The tug of war between gig economy workers and their employers continues. The last round saw GMB, the union representing gig economy workers, their rights, and their benefits, take legal action against Uber and win. Now, the union has Bolt firmly in its sights. While the Supreme Court ruled in GMB’s favour last year and decided that Uber drivers are entitled to workers’ rights, could we see a different outcome a second time around?
The workers in the Uber case established that not only were they workers but working time began when they were logged onto the app, they were in their assigned territory, and were ready and willing to work. Part of the court’s reasoning was the dominance of Uber in the market, as the drivers were unable to credibly be at the disposal of other similar apps.
The judgment states that if there had been other apps then “the same analysis would not apply.” This might offer a ray of light to Bolt, as the commercial landscape is very different in 2022. Bolt may be able to leverage its own success and that of its competitors, including Uber itself, to argue that there are now credible alternatives so that the drivers are genuinely self-employed if they are logged into a multitude of apps during the same working period.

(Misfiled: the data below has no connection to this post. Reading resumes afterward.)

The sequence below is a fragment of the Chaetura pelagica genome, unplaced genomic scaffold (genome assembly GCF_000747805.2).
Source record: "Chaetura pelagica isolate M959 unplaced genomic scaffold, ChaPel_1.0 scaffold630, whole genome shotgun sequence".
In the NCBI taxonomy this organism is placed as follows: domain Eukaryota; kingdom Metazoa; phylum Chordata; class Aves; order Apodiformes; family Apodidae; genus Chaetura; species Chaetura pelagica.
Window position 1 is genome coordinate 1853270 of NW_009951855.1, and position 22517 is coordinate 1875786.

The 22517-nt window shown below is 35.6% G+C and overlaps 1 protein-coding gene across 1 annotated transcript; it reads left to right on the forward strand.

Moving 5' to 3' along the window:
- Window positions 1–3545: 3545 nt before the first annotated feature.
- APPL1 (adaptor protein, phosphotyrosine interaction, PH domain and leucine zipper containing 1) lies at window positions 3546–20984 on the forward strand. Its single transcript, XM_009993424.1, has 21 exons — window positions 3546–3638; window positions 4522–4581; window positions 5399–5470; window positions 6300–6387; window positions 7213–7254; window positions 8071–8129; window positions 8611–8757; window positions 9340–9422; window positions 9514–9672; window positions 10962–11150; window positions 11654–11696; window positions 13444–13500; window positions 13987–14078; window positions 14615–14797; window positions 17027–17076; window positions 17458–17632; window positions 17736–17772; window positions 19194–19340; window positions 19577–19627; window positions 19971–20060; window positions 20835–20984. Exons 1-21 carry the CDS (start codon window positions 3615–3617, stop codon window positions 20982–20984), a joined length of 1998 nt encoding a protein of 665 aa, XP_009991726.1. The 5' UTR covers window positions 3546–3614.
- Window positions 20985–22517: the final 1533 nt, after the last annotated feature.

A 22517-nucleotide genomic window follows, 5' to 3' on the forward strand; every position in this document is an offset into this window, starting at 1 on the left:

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So, despite the success of the Uber case, there is no guarantee that GMB will win any claim. Uber simply reinforces the point that the court will not take the wording of a contract at face value, but will consider the reality of the relationship between the parties. The key will be how much control Bolt exerts in reality over the service provided by its drivers, irrespective of possibly bogus rights of substitution.
If the court considers that the drivers in this instance do have significant control over their activities, not least because they can now credibly be available to various apps at the same time, then GMB’s claim could well fail.
Ultimately, the case will come down to the degree of control that Bolt has over its drivers’ day-to-day activity and benefits. If Bolt drivers can prove that the business has over-arching control over their hourly work, preventing them from pursuing alternative routes of employment, GMB could reign victorious.
Helena Rosenstein is a senior associate at Stevens and Bolton